On a cool, windy Memorial Day Saturday, D. and I went to Hayward Regional Shoreline to take a walk. Hayward Regional Shoreline comprises about 1,700 acres, a lot of which is former salt ponds restored to marshland in recent years. The fog kept trying to roll in, and in the sharp wind it was hard to stay warm as we headed out onto the trail.
Here's some pics I took:
One of the many barn swallows nesting under the decking of the Interpretive Center.
The trail heads out into the marsh.
The San Mateo Bridge (State Route 92) toll plaza is visible in the distance, at the southern edge of the marsh.
A dead seagull lies at the side of the trail.
Hayward Marsh, fed by treated freshwater from the nearby wastewater treatment plant. Islands were created in the interior of the marsh basins to provide protected nesting sites for birds.
An avocet leads us down the trail, drawing us farther away from his nest nearby in the marsh.
Wild mustard is flourishing here.
This ground squirrel came up quite close to us along the trail.
A black-necked stilt on a nesting island in the marsh.
The wind creates some chop on the Bay.
Part of a water gate, perhaps leftover from the salt pond era, almost submerged at high tide.
A ruddy duck keeps an eye on us as it swims rapidly away near Johnson's Landing.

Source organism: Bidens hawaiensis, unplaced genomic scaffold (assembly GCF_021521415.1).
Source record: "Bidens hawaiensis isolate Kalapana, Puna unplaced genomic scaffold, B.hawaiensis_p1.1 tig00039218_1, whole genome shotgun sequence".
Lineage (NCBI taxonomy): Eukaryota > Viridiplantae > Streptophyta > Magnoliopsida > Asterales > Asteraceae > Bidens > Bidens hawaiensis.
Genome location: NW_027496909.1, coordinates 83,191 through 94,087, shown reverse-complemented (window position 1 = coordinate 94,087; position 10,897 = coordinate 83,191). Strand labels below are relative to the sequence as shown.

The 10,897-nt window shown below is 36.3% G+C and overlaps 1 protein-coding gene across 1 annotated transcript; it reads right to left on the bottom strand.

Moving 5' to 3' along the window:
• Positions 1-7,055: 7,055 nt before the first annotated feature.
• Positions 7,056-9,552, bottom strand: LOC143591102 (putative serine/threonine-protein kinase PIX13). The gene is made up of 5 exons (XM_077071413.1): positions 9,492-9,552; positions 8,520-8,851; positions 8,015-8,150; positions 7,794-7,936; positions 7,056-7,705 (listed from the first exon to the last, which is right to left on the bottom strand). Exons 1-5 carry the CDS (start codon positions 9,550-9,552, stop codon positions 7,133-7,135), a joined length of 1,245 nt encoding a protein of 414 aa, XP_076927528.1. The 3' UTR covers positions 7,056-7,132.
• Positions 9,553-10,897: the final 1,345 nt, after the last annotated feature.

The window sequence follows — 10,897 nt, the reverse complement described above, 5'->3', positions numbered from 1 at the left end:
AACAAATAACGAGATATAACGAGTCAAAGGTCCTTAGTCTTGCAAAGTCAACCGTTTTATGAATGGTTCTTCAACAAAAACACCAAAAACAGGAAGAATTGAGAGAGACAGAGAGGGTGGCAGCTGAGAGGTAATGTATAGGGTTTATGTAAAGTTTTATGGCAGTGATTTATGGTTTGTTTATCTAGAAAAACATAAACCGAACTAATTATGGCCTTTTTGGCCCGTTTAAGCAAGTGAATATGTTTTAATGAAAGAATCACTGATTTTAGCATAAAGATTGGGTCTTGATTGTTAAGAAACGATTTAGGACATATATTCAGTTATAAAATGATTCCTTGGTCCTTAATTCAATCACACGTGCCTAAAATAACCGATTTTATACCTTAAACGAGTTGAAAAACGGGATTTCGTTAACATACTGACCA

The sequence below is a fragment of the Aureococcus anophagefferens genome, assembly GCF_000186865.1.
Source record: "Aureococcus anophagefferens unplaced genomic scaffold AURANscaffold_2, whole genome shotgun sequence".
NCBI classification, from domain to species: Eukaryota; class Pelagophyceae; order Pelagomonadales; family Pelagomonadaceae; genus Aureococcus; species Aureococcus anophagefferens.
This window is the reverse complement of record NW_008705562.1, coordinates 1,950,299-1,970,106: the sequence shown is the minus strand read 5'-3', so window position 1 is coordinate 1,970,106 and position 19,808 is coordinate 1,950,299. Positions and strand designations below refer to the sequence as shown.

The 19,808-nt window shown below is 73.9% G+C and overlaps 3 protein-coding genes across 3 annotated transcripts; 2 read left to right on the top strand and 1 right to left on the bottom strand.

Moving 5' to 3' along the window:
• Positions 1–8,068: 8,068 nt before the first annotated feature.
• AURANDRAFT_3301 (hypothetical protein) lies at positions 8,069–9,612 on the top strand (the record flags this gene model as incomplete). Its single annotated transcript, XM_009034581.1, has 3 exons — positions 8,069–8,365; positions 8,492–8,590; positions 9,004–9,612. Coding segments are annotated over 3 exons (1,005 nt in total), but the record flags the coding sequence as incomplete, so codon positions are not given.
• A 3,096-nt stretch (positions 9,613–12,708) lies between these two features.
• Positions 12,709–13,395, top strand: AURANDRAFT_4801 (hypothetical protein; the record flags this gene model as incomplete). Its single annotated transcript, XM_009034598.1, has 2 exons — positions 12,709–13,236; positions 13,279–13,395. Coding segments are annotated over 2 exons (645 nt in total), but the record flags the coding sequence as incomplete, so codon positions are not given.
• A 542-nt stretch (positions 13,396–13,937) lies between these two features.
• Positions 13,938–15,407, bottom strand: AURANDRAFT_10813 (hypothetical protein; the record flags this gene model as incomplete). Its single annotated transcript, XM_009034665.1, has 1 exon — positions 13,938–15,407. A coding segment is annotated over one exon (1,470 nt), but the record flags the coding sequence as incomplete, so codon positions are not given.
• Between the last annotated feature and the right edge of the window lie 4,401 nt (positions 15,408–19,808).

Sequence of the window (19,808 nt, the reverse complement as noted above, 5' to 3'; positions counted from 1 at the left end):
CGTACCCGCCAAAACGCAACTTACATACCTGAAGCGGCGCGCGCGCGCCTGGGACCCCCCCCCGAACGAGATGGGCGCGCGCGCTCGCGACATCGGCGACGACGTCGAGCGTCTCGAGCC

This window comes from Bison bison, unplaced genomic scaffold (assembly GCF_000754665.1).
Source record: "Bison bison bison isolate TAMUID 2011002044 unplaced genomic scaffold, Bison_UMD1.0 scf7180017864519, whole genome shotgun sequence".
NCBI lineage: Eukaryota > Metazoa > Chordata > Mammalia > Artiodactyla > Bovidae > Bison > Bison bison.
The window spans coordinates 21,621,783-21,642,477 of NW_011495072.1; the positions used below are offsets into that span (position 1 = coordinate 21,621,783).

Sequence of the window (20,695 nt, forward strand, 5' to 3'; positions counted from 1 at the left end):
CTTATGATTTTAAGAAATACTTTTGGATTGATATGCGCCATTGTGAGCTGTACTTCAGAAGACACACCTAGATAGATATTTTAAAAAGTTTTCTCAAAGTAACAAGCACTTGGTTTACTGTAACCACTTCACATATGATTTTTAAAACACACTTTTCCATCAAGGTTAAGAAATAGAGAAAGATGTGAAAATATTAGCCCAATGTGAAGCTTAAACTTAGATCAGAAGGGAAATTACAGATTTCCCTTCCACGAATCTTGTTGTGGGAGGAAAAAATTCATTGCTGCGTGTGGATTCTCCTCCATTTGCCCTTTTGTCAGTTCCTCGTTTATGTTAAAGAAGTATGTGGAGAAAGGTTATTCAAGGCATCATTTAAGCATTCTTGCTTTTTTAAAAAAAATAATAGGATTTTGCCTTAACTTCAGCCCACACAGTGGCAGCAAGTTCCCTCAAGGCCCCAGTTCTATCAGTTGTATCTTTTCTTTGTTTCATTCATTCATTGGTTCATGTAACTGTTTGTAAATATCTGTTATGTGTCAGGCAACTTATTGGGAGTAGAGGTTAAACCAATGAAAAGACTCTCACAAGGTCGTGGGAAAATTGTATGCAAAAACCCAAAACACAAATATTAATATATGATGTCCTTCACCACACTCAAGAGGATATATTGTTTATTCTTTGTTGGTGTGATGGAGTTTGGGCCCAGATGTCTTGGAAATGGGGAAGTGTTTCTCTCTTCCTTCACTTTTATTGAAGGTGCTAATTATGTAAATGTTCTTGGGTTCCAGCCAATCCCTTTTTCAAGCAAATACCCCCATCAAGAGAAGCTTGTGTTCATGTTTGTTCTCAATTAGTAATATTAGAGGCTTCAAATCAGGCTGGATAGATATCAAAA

City Of Hayward. Water Control Compost. Pollution Facility Project. Hayward has weird signs.
As we follow the trail between the Triangle Marsh and the W. Winton Avenue Landfill, the grasses on the berm are tawny and summer-dry.
A lizard stands its ground as we pass by on the trail.
Sit here if you dare!
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The following are some pics D. took.
The Interpretive Center has a http://en.wikipedia.org/wiki/California_clapper_rail
clapper rail stained glass window.
Clapper rails are endangered and live in the marsh.
One of the barn swallows nesting under the deck of the Interpretive Center.
Mud and pickleweed.
Another view of the San Mateo Bridge toll plaza.
A view of the marsh.
Water gate device things, once used to move water in and out of salt evaporation ponds.
A roller used for leveling the levees separating the salt ponds, now long-abandoned.
A least tern. There is a large breeding colony of them on an island in the marsh.
Here's that ground squirrel again.
"Seventeen! Twenty-three! Forty-two! Hike!"
The skull and some vertebrae of a ground squirrel, wedged in the rocks at the Bay's edge.
Those water gate device thingies again.
The ruddy duck again.
The trail goes through Cogswell Marsh.
Yep. Flat place.
Quick! Call the lolrus! We found his bukkit!!
This thistle is about to pop into bloom.
A squadron of white pelicans spans the sky.
I suppose eggs are always on the lunch menu in the marsh.
Wild radish. Again.
No City Police. Trespassing Property Ordinance.
Hayward really needs to rethink their signs.
Here's another lizard pic.
A turkey vulture swoops low over the marsh.
The ebbing tide reveals hundreds of invasive Eastern mud snails (Ilyanassa obsoleta).
More artifacts leftover from the salt pond production era, disintegrating out in the elements.